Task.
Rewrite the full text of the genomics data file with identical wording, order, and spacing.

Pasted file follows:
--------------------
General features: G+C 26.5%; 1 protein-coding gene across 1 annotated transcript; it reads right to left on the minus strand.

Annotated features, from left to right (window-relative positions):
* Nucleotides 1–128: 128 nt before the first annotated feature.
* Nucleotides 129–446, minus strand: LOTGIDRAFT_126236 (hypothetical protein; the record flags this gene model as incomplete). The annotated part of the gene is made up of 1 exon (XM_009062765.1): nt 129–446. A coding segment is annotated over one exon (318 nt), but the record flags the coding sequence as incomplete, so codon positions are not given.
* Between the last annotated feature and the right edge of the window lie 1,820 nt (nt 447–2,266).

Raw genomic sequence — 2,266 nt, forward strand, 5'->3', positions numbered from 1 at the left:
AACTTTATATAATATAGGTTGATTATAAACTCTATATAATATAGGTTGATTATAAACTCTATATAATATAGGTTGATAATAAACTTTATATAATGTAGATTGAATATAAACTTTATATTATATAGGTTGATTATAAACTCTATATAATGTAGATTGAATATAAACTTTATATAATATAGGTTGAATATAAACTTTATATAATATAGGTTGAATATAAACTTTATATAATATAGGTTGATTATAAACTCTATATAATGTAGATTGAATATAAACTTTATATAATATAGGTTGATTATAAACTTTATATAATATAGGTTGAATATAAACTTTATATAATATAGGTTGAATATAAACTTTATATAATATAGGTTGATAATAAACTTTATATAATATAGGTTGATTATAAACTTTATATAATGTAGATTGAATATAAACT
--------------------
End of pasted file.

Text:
General features: G+C 26.5%; 1 protein-coding gene across 1 annotated transcript; it reads right to left on the minus strand.

Annotated features, from left to right (window-relative positions):
* Nucleotides 1–128: 128 nt before the first annotated feature.
* Nucleotides 129–446, minus strand: LOTGIDRAFT_126236 (hypothetical protein; the record flags this gene model as incomplete). The annotated part of the gene is made up of 1 exon (XM_009062765.1): nt 129–446. A coding segment is annotated over one exon (318 nt), but the record flags the coding sequence as incomplete, so codon positions are not given.
* Between the last annotated feature and the right edge of the window lie 1,820 nt (nt 447–2,266).

Raw genomic sequence — 2,266 nt, forward strand, 5'->3', positions numbered from 1 at the left:
AACTTTATATAATATAGGTTGATTATAAACTCTATATAATATAGGTTGATTATAAACTCTATATAATATAGGTTGATAATAAACTTTATATAATGTAGATTGAATATAAACTTTATATTATATAGGTTGATTATAAACTCTATATAATGTAGATTGAATATAAACTTTATATAATATAGGTTGAATATAAACTTTATATAATATAGGTTGAATATAAACTTTATATAATATAGGTTGATTATAAACTCTATATAATGTAGATTGAATATAAACTTTATATAATATAGGTTGATTATAAACTTTATATAATATAGGTTGAATATAAACTTTATATAATATAGGTTGAATATAAACTTTATATAATATAGGTTGATAATAAACTTTATATAATATAGGTTGATTATAAACTTTATATAATGTAGATTGAATATAAACT